Naming Conventions in Predictive Analytics and Machine Learning
by Guido Tapia
August 26, 2014
In this article I am going to discuss the importance of naming conventions in ML projects. What do I mean by naming conventions? I mainly mean using descriptive ways of labelling features in a data set. What is the reason for this? Speed of experimentation.
- Categorical columns start with ‘c_’
- Continuous (numerical) columns start with ‘n_’
- Binary columns start with ‘b_’
- Date columns start with ‘d_’
Examples of Benefits
Once your datasets is labelled clearly with these conventions then experimenting with features becomes very fast.
cv = functools.partial(do_cv, LogisticRegression(), n_folds=10, n_samples=10000) cv(one_hot_encode(X), y) # One hot encode all categorical features cv(contrasts(X), y) # Do simple contrast coding on all categorical features cv(bin(X, n_bins=100), y) # Split all continuous features into 100 bins
X = engineer(X, ‘c_1(:)c_2’) # Create a new categorical feature that is a combination of 2 other X = engineer(X, ‘n_1(*)n_2’) # Create a combination of 2 numericals (by multiplication) X = engineer(X, ‘n_1(lg)’) # Create a log of feature ‘n_1’ X = engineer(X, ‘(^2)’) # Create a square feature for each numerical feature X = engineer(X, ‘(lg)’) # Create a log feature for each numerical feature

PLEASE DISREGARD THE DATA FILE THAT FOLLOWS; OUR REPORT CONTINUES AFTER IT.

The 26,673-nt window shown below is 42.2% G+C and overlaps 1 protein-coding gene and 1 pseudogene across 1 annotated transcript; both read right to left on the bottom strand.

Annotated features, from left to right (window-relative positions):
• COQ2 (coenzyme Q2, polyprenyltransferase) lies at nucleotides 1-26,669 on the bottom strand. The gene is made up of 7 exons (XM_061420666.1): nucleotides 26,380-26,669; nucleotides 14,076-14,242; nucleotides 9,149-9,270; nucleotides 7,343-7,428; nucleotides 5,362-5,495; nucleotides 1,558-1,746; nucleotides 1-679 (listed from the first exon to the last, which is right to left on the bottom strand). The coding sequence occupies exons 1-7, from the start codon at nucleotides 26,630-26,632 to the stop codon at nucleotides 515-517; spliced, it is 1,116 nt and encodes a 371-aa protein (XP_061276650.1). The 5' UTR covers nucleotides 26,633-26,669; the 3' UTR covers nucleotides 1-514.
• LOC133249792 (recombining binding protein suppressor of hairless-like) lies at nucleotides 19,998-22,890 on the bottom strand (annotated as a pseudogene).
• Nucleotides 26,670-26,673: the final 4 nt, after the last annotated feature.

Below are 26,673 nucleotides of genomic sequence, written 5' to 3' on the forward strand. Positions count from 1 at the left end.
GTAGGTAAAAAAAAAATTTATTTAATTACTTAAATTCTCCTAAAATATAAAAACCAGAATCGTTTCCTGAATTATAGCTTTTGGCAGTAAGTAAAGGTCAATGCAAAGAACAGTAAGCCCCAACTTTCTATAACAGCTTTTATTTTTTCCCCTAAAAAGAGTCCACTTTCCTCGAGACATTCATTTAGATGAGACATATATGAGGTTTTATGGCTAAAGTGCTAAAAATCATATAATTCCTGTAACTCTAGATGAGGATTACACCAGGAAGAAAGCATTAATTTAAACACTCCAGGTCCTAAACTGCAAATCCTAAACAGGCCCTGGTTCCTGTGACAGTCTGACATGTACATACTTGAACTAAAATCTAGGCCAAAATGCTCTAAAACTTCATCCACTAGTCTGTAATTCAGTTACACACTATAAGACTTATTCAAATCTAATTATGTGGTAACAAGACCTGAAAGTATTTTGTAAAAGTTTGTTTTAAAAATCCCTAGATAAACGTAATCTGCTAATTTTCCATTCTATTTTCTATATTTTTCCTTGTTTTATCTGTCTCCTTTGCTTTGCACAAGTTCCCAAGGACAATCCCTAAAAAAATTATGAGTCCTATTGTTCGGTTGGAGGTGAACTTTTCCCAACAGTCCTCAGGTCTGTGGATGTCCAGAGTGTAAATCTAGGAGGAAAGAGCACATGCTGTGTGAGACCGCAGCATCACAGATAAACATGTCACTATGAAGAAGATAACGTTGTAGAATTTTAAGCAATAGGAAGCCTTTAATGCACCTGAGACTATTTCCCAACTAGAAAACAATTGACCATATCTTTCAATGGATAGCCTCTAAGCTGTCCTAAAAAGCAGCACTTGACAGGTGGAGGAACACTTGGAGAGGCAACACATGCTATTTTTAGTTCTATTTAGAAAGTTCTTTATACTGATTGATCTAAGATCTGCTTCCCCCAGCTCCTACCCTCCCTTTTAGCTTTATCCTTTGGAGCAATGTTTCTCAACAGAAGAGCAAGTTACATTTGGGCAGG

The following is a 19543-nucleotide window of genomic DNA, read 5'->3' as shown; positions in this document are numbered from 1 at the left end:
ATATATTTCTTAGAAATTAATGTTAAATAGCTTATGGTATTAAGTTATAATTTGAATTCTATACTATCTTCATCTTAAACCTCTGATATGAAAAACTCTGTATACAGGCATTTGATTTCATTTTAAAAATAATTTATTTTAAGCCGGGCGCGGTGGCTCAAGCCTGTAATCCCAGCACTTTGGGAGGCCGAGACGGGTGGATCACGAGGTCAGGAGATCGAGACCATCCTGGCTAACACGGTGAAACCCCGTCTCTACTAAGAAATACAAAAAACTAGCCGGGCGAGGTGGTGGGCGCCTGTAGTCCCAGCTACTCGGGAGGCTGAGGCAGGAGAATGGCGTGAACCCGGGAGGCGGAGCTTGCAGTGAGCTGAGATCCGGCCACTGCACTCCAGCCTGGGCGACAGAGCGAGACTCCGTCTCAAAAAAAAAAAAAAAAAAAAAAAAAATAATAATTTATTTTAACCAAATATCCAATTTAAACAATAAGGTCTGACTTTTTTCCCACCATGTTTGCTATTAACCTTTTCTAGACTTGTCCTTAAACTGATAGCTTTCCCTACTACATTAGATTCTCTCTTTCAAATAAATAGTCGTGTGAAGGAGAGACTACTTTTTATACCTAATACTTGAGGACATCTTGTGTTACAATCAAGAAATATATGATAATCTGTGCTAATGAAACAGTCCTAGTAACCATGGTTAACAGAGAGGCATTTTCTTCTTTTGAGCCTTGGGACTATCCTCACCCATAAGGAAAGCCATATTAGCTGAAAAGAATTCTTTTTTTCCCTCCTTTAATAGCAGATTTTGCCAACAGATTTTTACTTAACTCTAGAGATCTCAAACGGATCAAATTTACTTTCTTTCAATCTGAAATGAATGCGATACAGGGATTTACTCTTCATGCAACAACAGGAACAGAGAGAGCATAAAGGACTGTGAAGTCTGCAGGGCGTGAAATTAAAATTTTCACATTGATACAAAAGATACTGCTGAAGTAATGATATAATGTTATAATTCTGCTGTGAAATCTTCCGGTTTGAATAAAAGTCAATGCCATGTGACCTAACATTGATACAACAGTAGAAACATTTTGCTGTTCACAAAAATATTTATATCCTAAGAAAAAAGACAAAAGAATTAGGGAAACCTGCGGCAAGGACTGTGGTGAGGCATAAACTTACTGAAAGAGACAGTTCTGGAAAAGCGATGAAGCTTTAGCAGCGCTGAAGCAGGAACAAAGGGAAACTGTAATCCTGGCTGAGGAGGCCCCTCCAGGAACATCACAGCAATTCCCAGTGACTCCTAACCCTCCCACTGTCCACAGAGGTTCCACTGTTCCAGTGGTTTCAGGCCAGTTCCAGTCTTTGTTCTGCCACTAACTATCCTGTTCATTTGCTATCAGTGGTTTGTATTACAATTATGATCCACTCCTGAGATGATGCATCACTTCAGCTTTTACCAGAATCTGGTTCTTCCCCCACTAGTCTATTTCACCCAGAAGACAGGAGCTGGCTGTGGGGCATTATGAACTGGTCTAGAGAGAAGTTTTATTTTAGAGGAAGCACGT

In a real world example this would look something like:
X = remove(X, dates=True) for n1, n2 in combinations(X, group_size=2, numericals=True): X = engineer(X, n1 + ‘(*)’ + n2) for c1, c2 in combinations(X, group_size=2, categoricals=True): X = engineer(X, c1 + ‘(:)’ + c2) X = engineer(X, ‘(^2)’) X = engineer(X, ‘(lg)’) cv(X, y)
The resulting DSL from using good naming convention leads to very clear code that relates directly to the data munging operations being done. Another benefit is that but once your ‘one_hot_encode’ method is written and tested you can trust it for future projects (as long as they use the same naming conventions).